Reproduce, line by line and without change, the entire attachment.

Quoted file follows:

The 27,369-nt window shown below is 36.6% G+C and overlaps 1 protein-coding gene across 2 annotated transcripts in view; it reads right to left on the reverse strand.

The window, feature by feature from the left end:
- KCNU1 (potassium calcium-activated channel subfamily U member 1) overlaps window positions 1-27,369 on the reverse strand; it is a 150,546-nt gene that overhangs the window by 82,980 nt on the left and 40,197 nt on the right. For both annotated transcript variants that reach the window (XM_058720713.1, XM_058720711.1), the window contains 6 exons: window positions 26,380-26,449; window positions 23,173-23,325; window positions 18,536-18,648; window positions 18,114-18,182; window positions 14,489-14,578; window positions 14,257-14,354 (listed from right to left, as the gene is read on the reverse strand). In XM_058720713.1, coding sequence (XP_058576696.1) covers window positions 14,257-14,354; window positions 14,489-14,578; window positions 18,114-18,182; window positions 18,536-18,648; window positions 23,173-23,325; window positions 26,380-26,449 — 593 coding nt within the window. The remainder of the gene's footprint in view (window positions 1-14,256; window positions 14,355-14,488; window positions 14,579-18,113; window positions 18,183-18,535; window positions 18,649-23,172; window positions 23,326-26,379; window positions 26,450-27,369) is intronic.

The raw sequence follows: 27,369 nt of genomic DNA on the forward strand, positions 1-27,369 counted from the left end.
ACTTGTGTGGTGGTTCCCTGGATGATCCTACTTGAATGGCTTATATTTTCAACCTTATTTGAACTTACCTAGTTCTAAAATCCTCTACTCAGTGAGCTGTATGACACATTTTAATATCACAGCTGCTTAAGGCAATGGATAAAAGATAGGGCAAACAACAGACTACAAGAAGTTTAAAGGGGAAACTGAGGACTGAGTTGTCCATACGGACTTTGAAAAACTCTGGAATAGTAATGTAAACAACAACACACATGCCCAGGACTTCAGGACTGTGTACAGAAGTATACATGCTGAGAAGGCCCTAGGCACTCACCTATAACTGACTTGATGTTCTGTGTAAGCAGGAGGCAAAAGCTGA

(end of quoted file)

The 27,369-nt window shown below is 36.6% G+C and overlaps 1 protein-coding gene across 2 annotated transcripts in view; it reads right to left on the reverse strand.

The window, feature by feature from the left end:
- KCNU1 (potassium calcium-activated channel subfamily U member 1) overlaps window positions 1-27,369 on the reverse strand; it is a 150,546-nt gene that overhangs the window by 82,980 nt on the left and 40,197 nt on the right. For both annotated transcript variants that reach the window (XM_058720713.1, XM_058720711.1), the window contains 6 exons: window positions 26,380-26,449; window positions 23,173-23,325; window positions 18,536-18,648; window positions 18,114-18,182; window positions 14,489-14,578; window positions 14,257-14,354 (listed from right to left, as the gene is read on the reverse strand). In XM_058720713.1, coding sequence (XP_058576696.1) covers window positions 14,257-14,354; window positions 14,489-14,578; window positions 18,114-18,182; window positions 18,536-18,648; window positions 23,173-23,325; window positions 26,380-26,449 — 593 coding nt within the window. The remainder of the gene's footprint in view (window positions 1-14,256; window positions 14,355-14,488; window positions 14,579-18,113; window positions 18,183-18,535; window positions 18,649-23,172; window positions 23,326-26,379; window positions 26,450-27,369) is intronic.

The raw sequence follows: 27,369 nt of genomic DNA on the forward strand, positions 1-27,369 counted from the left end.
ACTTGTGTGGTGGTTCCCTGGATGATCCTACTTGAATGGCTTATATTTTCAACCTTATTTGAACTTACCTAGTTCTAAAATCCTCTACTCAGTGAGCTGTATGACACATTTTAATATCACAGCTGCTTAAGGCAATGGATAAAAGATAGGGCAAACAACAGACTACAAGAAGTTTAAAGGGGAAACTGAGGACTGAGTTGTCCATACGGACTTTGAAAAACTCTGGAATAGTAATGTAAACAACAACACACATGCCCAGGACTTCAGGACTGTGTACAGAAGTATACATGCTGAGAAGGCCCTAGGCACTCACCTATAACTGACTTGATGTTCTGTGTAAGCAGGAGGCAAAAGCTGA